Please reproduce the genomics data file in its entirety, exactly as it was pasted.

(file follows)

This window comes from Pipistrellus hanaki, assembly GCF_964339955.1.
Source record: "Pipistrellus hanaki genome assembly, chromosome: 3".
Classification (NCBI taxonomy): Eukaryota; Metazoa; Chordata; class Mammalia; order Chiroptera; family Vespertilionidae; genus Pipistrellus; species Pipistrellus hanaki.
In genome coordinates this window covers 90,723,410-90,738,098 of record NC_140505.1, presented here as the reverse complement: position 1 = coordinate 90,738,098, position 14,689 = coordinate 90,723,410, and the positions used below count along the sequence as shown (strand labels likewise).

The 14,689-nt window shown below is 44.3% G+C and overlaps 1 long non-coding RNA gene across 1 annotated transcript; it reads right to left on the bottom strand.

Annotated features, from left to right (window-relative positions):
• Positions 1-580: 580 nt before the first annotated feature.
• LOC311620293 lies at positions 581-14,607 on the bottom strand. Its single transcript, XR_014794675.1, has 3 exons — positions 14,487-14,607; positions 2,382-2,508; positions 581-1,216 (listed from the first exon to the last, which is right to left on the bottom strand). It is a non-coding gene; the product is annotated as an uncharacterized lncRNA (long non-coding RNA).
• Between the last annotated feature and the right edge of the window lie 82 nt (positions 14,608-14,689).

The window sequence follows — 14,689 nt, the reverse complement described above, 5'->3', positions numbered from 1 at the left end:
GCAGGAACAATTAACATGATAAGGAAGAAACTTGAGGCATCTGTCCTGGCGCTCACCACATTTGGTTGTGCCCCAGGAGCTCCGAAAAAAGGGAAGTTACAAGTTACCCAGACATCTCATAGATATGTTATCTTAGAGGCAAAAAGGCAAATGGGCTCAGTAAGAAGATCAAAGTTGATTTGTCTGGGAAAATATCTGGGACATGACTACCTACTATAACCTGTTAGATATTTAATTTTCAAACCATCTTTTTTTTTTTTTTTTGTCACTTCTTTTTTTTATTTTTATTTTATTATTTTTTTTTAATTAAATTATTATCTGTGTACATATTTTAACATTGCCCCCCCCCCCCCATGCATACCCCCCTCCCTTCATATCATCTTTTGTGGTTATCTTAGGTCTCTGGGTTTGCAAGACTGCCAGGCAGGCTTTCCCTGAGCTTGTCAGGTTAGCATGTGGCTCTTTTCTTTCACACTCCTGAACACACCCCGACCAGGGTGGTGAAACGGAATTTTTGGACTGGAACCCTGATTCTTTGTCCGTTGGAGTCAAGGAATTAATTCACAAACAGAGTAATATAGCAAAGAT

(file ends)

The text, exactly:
This window comes from Pipistrellus hanaki, assembly GCF_964339955.1.
Source record: "Pipistrellus hanaki genome assembly, chromosome: 3".
Classification (NCBI taxonomy): Eukaryota; Metazoa; Chordata; class Mammalia; order Chiroptera; family Vespertilionidae; genus Pipistrellus; species Pipistrellus hanaki.
In genome coordinates this window covers 90,723,410-90,738,098 of record NC_140505.1, presented here as the reverse complement: position 1 = coordinate 90,738,098, position 14,689 = coordinate 90,723,410, and the positions used below count along the sequence as shown (strand labels likewise).

The 14,689-nt window shown below is 44.3% G+C and overlaps 1 long non-coding RNA gene across 1 annotated transcript; it reads right to left on the bottom strand.

Annotated features, from left to right (window-relative positions):
• Positions 1-580: 580 nt before the first annotated feature.
• LOC311620293 lies at positions 581-14,607 on the bottom strand. Its single transcript, XR_014794675.1, has 3 exons — positions 14,487-14,607; positions 2,382-2,508; positions 581-1,216 (listed from the first exon to the last, which is right to left on the bottom strand). It is a non-coding gene; the product is annotated as an uncharacterized lncRNA (long non-coding RNA).
• Between the last annotated feature and the right edge of the window lie 82 nt (positions 14,608-14,689).

The window sequence follows — 14,689 nt, the reverse complement described above, 5'->3', positions numbered from 1 at the left end:
GCAGGAACAATTAACATGATAAGGAAGAAACTTGAGGCATCTGTCCTGGCGCTCACCACATTTGGTTGTGCCCCAGGAGCTCCGAAAAAAGGGAAGTTACAAGTTACCCAGACATCTCATAGATATGTTATCTTAGAGGCAAAAAGGCAAATGGGCTCAGTAAGAAGATCAAAGTTGATTTGTCTGGGAAAATATCTGGGACATGACTACCTACTATAACCTGTTAGATATTTAATTTTCAAACCATCTTTTTTTTTTTTTTTTGTCACTTCTTTTTTTTATTTTTATTTTATTATTTTTTTTTAATTAAATTATTATCTGTGTACATATTTTAACATTGCCCCCCCCCCCCCATGCATACCCCCCTCCCTTCATATCATCTTTTGTGGTTATCTTAGGTCTCTGGGTTTGCAAGACTGCCAGGCAGGCTTTCCCTGAGCTTGTCAGGTTAGCATGTGGCTCTTTTCTTTCACACTCCTGAACACACCCCGACCAGGGTGGTGAAACGGAATTTTTGGACTGGAACCCTGATTCTTTGTCCGTTGGAGTCAAGGAATTAATTCACAAACAGAGTAATATAGCAAAGAT